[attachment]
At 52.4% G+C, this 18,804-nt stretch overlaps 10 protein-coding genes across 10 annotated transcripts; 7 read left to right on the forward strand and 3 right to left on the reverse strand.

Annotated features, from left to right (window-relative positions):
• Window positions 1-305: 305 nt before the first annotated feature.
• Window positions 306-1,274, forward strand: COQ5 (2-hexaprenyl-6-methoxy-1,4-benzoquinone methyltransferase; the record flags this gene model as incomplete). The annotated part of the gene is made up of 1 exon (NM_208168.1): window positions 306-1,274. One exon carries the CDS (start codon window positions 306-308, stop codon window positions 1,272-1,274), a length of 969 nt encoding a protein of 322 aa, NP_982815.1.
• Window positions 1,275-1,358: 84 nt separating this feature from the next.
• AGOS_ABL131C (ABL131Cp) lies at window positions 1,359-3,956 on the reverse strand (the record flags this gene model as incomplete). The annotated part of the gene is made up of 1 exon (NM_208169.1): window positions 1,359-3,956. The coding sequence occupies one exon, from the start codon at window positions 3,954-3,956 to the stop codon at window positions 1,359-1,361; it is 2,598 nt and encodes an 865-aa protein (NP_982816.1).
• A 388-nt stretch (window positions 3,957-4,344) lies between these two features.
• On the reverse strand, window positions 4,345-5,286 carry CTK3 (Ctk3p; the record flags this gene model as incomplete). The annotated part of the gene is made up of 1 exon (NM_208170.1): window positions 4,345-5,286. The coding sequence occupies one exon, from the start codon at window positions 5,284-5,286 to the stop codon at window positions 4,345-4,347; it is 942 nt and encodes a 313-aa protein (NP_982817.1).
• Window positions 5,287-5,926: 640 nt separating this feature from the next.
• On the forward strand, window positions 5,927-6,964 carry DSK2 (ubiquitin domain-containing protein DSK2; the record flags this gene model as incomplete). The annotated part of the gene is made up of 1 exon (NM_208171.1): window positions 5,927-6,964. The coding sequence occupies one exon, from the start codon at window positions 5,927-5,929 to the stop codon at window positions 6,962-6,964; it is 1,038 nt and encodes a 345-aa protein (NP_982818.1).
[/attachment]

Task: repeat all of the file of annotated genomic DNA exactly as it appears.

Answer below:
At 52.4% G+C, this 18,804-nt stretch overlaps 10 protein-coding genes across 10 annotated transcripts; 7 read left to right on the forward strand and 3 right to left on the reverse strand.

Annotated features, from left to right (window-relative positions):
• Window positions 1-305: 305 nt before the first annotated feature.
• Window positions 306-1,274, forward strand: COQ5 (2-hexaprenyl-6-methoxy-1,4-benzoquinone methyltransferase; the record flags this gene model as incomplete). The annotated part of the gene is made up of 1 exon (NM_208168.1): window positions 306-1,274. One exon carries the CDS (start codon window positions 306-308, stop codon window positions 1,272-1,274), a length of 969 nt encoding a protein of 322 aa, NP_982815.1.
• Window positions 1,275-1,358: 84 nt separating this feature from the next.
• AGOS_ABL131C (ABL131Cp) lies at window positions 1,359-3,956 on the reverse strand (the record flags this gene model as incomplete). The annotated part of the gene is made up of 1 exon (NM_208169.1): window positions 1,359-3,956. The coding sequence occupies one exon, from the start codon at window positions 3,954-3,956 to the stop codon at window positions 1,359-1,361; it is 2,598 nt and encodes an 865-aa protein (NP_982816.1).
• A 388-nt stretch (window positions 3,957-4,344) lies between these two features.
• On the reverse strand, window positions 4,345-5,286 carry CTK3 (Ctk3p; the record flags this gene model as incomplete). The annotated part of the gene is made up of 1 exon (NM_208170.1): window positions 4,345-5,286. The coding sequence occupies one exon, from the start codon at window positions 5,284-5,286 to the stop codon at window positions 4,345-4,347; it is 942 nt and encodes a 313-aa protein (NP_982817.1).
• Window positions 5,287-5,926: 640 nt separating this feature from the next.
• On the forward strand, window positions 5,927-6,964 carry DSK2 (ubiquitin domain-containing protein DSK2; the record flags this gene model as incomplete). The annotated part of the gene is made up of 1 exon (NM_208171.1): window positions 5,927-6,964. The coding sequence occupies one exon, from the start codon at window positions 5,927-5,929 to the stop codon at window positions 6,962-6,964; it is 1,038 nt and encodes a 345-aa protein (NP_982818.1).